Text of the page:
“At every turn, you’ll be managing every battalion displayed on the map,” says PierreYves Navetat, Eugen’s communications manager. “It’s a huge strategy game, but if you want, you can play it just like a classic turn-based strategy game. We have lots of battalions to manage at every turn, so there’s going to be a lot of content if you do. It’s like a new game within the game.”
The campaign map is certainly busy, overflowing with units and targets. Thousands of troops need to be sent all over the battlefield, necessitating a network of HQs and supply depots. Eugen is essentially building an operational wargame. Sadly, the demo didn’t venture far into the world of logistics and supply chains, so it’s hard to tell if it will be able to support the entire game on its own.
Another breakthrough is attempted, but at a different location and with a beefier force. This time we take manual control of the RTS portion of Steel Division 2, homing in on the conflict, leaving the massive campaign map for a still-very-large 3x3km battlefield. It’s been a day since the failed attempt, which has given the Germans enough time to bring their Tigers up to the front line. If the Soviets had engaged the day before, there would have been fewer German defenders.
The bucolic battlefields of Belarus don’t look too different from their Norman counterparts. It’s green and there are a lot of trees. It’s striking, of course, and Eugen still makes some of the prettiest (if a bit utilitarian) strategy games. The terrain is varied, however, with hills and plateaus offering additional complexity and more uses for recon units. There are routes only infantry can take, too. You won’t see tanks trundling through marshland, for instance.
Zooming in close, it’s clear that Eugen’s obsession with tiny details persists. Even though you’ll spend most of the game high above the firefights and explosions, every unit looks extremely authentic. You can get a better look at them in the armory, which serves as both a museum and a research tool, helping you pick the right units for skirmish and multiplayer battles.
With larger maps, the engagement distance has been increased significantly. One of the Soviet tanks slowly tracks its prey like a big game hunter. A shell is loaded, and after a moment of anticipation it’s propelled towards the enemy vehicle, far across the fields, smacking into its chassis. Throughout the battle, imposing heavy tanks exchange shots with foes all over the map, across farms and villages, never getting close to one another, but frequently landing devastating strikes.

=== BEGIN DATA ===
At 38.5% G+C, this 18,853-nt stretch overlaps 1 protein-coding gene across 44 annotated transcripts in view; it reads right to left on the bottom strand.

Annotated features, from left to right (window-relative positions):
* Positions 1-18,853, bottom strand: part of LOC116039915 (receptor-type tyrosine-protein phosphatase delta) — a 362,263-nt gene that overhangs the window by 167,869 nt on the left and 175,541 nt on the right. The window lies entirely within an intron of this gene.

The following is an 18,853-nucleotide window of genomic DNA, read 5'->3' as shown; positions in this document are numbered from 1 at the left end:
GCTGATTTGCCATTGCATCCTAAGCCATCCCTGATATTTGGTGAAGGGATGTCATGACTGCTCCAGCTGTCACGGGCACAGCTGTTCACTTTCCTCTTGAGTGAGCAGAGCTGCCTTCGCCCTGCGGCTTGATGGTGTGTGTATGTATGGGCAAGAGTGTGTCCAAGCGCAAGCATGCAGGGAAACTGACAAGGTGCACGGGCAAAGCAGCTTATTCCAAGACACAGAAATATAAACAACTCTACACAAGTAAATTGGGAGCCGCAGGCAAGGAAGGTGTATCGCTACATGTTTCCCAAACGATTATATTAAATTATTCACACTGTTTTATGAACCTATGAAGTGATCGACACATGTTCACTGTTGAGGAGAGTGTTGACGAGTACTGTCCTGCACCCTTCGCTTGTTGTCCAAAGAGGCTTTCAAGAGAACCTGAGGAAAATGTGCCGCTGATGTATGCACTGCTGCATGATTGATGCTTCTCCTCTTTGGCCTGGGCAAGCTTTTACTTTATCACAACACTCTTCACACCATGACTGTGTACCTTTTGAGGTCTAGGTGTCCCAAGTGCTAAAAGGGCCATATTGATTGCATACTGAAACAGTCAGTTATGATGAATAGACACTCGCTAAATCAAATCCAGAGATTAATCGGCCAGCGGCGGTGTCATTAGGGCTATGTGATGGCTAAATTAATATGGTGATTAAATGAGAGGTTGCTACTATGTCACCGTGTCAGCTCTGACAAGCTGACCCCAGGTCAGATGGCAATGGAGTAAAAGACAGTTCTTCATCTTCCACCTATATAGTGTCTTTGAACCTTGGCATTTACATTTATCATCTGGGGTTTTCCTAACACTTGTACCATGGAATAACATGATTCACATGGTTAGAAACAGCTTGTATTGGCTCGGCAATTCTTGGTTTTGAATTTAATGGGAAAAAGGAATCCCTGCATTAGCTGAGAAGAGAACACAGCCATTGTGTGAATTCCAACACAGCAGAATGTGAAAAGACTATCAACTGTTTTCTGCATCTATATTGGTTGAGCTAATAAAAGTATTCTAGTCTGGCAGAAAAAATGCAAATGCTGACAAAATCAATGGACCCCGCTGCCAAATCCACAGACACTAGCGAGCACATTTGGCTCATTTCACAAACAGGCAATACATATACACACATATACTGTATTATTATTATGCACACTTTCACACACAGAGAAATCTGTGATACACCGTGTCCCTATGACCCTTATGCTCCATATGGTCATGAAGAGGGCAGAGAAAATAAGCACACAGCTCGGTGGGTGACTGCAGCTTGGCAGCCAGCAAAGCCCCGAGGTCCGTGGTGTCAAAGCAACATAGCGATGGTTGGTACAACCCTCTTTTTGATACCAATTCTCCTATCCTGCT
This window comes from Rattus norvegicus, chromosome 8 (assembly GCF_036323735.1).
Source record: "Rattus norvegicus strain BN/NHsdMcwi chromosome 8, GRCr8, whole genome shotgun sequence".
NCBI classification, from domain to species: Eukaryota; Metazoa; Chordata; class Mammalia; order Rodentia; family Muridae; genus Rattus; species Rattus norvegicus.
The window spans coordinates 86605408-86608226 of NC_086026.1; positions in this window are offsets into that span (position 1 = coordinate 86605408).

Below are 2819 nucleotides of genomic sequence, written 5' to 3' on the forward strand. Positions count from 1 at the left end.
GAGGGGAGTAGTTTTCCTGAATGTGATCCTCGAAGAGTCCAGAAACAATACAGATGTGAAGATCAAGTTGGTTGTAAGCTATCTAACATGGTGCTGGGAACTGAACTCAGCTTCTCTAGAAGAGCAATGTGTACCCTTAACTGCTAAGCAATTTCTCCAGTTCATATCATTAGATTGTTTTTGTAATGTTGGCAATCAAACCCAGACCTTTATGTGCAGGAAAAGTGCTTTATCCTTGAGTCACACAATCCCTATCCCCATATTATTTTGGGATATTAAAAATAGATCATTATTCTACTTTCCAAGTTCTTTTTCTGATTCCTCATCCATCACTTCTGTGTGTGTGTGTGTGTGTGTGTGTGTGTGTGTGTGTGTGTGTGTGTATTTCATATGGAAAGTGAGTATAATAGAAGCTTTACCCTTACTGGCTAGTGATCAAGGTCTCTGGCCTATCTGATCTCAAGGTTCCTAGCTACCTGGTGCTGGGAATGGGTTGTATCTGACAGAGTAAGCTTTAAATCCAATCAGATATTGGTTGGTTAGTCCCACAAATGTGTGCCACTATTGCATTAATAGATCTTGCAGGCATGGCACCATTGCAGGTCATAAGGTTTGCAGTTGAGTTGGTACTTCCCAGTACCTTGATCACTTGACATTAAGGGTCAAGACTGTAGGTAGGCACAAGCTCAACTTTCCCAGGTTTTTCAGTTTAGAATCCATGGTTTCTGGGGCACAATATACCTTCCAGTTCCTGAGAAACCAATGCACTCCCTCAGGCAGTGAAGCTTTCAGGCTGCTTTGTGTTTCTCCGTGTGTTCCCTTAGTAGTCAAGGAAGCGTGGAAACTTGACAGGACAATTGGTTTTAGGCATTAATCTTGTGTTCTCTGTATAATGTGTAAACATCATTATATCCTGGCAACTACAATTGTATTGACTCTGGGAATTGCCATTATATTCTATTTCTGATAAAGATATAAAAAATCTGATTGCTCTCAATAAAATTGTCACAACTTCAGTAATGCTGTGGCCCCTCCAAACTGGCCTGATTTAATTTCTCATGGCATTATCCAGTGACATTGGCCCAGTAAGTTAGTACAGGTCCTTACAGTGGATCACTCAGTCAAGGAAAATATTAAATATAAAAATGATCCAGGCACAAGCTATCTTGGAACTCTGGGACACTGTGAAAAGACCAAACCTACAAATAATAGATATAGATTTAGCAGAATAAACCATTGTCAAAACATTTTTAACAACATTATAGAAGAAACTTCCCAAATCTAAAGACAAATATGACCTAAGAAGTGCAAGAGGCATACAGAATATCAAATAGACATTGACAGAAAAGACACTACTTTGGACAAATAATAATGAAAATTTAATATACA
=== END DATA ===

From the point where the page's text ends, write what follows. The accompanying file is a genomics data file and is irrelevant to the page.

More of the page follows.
“We wanted to make it so that when you’re with a unit, you have that feeling of being there on the battlefield,” Le Dressay says. “Something we didn’t do properly with the first Steel Division was the size of engagement. It was a little bit too short, so we wanted to make it more realistic.”
In skirmishes and multiplayer, where you can create specialized unit decks, the range changes could have an even bigger effect. “In Steel Division, it was harder to specialize with artillery because it wasn’t able to shoot all over the map,” says Le Dressay. “There were some limitations. We’ve changed how it works now; it’s really powerful and able to fire anywhere, basically. And in the Eastern Front, we’ve got heavy tanks on both sides, which really changes things. It gives you more elements to play with.”
With Steel Division 2, Le Dressay says he doesn’t want to cut out parts of the original, or even to change much. His goal is to add to it, to move it forward. “We tried to bring a new vision to the game, but we don’t want to make a revolution.” Even though there’s this whole new strategic layer sitting above the RTS fights, the game should still work the way you expect if you’re a returning player.
If all you want is more RTS battles, there are 25 new maps, 18 new divisions, and modes that let you dive straight into the action. The campaigns are shaping up to be the real draw, however. Steel Division was great, but the mission objectives were restrictive and the campaign was just a list of fights. With Steel Division 2’s Operation Bagration comes the promise of agency, emergent conflicts, and the ability to lose a battle, but still win the war — everything the last game was missing.